April 21, 1968. Dona Lucilia Ribeiro dos Santos Corrêa de Oliveira lay in her apartment on her deathbed. The young Dr. Luiz Moreira Duncan, a friend of her son, Dr. Plinio, was in attendance since her private doctor, the eminent Dr. Abrahão Brickman, was out.
Around 10 o’clock in the morning, the nurse attending Dr. Plinio – then convalescing from a grave illness contracted in December of 1967 – alerted Dr. Duncan, who was reading a newspaper in the living room, that Dona Lucilia was doing poorly.
The doctor was somewhat surprised, for he had given her an injection at 8:20 a.m. and nothing had then indicated a drastic worsening of her condition. He immediately put aside the newspaper he was reading, and went to her room.
A large and deliberate Sign of the Cross
Dona Lucilia lay tranquilly without the support of pillows, her arms extended alongside her body. Her eyes were closed and her lips were moving, certainly in prayer.
Upon taking her pulse and seeing how slow and weak it was, the doctor noted that she was in her final moments. He asked the nurse to summon Dr. Plinio immediately.
Meanwhile, Dona Lucilia, never ceasing to move her lips, felt in her heart that the solemn moment of her departure from this life had arrived.
She decisively withdrew her hand from that of the doctor and, with a delicate but firm movement, without manifesting effort or difficulty, made a large and deliberate Sign of the Cross. She then crossed her pure white hands upon her chest and serenely expired. It was the eve of her ninety-second birthday.
As someone would later very aptly comment, “She majestically departed from a life led with honour.”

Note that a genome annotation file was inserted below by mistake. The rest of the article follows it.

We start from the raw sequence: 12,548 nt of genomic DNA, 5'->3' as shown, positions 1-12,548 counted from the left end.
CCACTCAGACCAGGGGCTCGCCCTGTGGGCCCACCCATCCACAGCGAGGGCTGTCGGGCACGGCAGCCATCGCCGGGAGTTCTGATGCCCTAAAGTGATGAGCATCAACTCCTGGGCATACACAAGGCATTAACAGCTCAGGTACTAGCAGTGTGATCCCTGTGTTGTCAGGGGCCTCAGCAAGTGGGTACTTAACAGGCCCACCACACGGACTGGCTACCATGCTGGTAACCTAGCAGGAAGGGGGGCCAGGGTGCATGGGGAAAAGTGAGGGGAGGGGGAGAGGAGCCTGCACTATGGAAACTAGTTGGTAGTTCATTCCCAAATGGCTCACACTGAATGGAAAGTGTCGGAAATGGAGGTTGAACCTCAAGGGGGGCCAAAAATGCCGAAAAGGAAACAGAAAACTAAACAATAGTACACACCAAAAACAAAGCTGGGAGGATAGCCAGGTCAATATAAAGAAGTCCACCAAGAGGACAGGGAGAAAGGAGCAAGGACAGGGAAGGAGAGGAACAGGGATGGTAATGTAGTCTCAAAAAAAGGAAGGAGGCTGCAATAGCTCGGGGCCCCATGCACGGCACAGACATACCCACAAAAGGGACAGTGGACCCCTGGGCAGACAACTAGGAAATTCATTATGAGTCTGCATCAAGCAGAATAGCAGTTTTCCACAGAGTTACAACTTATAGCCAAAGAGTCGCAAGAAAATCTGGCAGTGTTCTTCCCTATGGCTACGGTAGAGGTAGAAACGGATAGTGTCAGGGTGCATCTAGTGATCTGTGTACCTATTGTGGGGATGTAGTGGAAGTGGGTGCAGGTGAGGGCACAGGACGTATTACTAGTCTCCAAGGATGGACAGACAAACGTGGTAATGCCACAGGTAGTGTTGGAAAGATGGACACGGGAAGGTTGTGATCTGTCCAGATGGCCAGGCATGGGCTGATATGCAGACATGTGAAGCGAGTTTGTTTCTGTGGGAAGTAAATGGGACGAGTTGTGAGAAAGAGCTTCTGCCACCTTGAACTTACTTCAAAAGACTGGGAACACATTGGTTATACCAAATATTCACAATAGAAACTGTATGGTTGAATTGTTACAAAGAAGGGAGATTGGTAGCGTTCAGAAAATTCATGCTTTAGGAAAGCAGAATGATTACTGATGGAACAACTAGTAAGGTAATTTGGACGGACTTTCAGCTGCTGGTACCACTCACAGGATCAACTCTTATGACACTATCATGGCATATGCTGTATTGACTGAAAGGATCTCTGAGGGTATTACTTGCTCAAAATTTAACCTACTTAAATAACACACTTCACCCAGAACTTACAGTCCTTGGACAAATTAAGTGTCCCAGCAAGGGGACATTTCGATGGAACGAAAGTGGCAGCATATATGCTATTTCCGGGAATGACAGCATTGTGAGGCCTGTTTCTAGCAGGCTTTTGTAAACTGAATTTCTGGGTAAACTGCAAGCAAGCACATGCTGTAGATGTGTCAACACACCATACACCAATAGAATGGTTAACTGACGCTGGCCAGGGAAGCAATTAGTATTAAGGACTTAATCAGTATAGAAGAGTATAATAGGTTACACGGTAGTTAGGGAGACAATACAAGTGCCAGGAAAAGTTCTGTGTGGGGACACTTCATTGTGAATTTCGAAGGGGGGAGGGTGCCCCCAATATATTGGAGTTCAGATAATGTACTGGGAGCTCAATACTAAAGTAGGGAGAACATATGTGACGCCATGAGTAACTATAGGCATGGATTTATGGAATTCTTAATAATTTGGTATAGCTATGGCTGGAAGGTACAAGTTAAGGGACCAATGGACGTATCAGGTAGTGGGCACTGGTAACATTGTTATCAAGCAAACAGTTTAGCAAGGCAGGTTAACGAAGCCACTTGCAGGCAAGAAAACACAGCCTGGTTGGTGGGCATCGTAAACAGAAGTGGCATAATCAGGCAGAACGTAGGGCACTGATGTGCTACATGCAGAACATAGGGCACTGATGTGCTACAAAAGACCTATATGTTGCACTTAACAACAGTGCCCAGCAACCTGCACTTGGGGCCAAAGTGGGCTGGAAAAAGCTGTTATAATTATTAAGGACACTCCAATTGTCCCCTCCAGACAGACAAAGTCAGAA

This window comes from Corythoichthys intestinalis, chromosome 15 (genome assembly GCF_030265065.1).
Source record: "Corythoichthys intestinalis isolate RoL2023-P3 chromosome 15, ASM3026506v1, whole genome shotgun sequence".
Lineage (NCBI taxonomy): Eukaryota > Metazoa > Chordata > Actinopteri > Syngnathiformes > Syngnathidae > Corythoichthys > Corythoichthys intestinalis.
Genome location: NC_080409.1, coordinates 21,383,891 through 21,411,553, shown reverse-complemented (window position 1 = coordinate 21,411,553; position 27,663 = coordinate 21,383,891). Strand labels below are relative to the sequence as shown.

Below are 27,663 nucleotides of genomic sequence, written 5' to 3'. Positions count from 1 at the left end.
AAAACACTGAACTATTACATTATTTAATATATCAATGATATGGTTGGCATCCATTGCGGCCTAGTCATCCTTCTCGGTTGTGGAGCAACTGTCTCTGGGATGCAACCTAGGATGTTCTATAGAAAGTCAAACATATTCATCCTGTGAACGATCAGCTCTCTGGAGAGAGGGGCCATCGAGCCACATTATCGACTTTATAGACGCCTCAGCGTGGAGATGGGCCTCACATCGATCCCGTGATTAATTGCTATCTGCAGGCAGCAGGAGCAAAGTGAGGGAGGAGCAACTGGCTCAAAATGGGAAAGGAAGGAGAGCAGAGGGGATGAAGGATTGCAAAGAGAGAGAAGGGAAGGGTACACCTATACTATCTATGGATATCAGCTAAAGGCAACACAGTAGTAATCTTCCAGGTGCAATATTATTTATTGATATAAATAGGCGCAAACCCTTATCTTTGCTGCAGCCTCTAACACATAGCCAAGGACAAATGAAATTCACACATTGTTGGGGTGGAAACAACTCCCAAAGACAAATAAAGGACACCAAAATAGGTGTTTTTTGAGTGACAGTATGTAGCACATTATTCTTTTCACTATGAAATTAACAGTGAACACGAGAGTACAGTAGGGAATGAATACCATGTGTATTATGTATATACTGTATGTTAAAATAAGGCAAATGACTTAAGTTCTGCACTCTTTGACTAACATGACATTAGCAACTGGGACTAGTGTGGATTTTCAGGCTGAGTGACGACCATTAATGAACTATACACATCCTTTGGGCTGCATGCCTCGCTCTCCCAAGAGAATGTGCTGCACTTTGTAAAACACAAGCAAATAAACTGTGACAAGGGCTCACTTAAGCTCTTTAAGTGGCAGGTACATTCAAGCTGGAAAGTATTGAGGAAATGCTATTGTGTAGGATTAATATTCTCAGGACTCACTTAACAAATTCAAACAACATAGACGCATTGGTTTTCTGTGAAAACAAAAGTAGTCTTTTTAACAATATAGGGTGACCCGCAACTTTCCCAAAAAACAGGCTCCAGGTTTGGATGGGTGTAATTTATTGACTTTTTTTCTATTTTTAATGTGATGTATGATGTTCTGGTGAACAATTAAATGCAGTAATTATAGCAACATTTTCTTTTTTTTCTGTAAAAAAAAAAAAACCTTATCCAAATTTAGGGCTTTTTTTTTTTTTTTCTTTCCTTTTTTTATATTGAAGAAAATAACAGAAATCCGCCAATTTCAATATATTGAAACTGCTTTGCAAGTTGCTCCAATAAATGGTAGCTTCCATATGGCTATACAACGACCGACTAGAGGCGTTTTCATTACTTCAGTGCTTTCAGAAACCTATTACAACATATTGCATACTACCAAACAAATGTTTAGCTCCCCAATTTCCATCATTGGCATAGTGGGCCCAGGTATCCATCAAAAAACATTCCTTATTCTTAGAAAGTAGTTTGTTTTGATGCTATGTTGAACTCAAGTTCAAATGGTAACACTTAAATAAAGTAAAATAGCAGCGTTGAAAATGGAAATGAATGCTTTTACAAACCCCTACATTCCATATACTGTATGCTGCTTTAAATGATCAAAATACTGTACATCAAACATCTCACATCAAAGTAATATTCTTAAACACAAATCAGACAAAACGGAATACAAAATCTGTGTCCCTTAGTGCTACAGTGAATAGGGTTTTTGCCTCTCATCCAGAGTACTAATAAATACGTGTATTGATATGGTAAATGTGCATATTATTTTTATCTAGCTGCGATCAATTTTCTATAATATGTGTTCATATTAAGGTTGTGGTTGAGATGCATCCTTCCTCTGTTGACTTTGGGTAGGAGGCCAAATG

A gentle death
From the moment the doctor drew close to her bed, she had not opened her eyes. She died without a tremor, showing no visible sign of pain. “Beati mortui qui in Domino moriuntur – Blessed are the dead who die in the Lord” (Rv 14:13).
In her last moments she maintained the serenity with which she had braved all manner of pain throughout her life, registering neither surprise nor protest. In those final moments, she exhibited the firm resolution of a truly Catholic soul. Her attitude toward suffering – so much a part of life – was that of faithfully facing her duty and accepting it with courage, sweetness, and peace, blessing the Hearts of Jesus and Mary and uniting herself entirely to Them.
The large Sign of the Cross she made as her life drew to a close evokes the phrase, “Talis vita, finis ita – Just as one lived, so does one die.”
A closeness that endured in the light of the Faith
Despite the piercing sorrow he felt, Dr. Plinio ended the day with deep serenity.
In fact, already in the early afternoon, as he prepared, in his room, for the funeral rites, he was visited by an ineffable peace and calm, and felt an ebbing of the desolation brought on by the death of his unforgettable mother and the thought of the unalterable separation.
The noonday sun would no longer shine in that home, where Dona Lucilia had lived out her private life with dignity. However, a warm and welcoming twilight would always linger.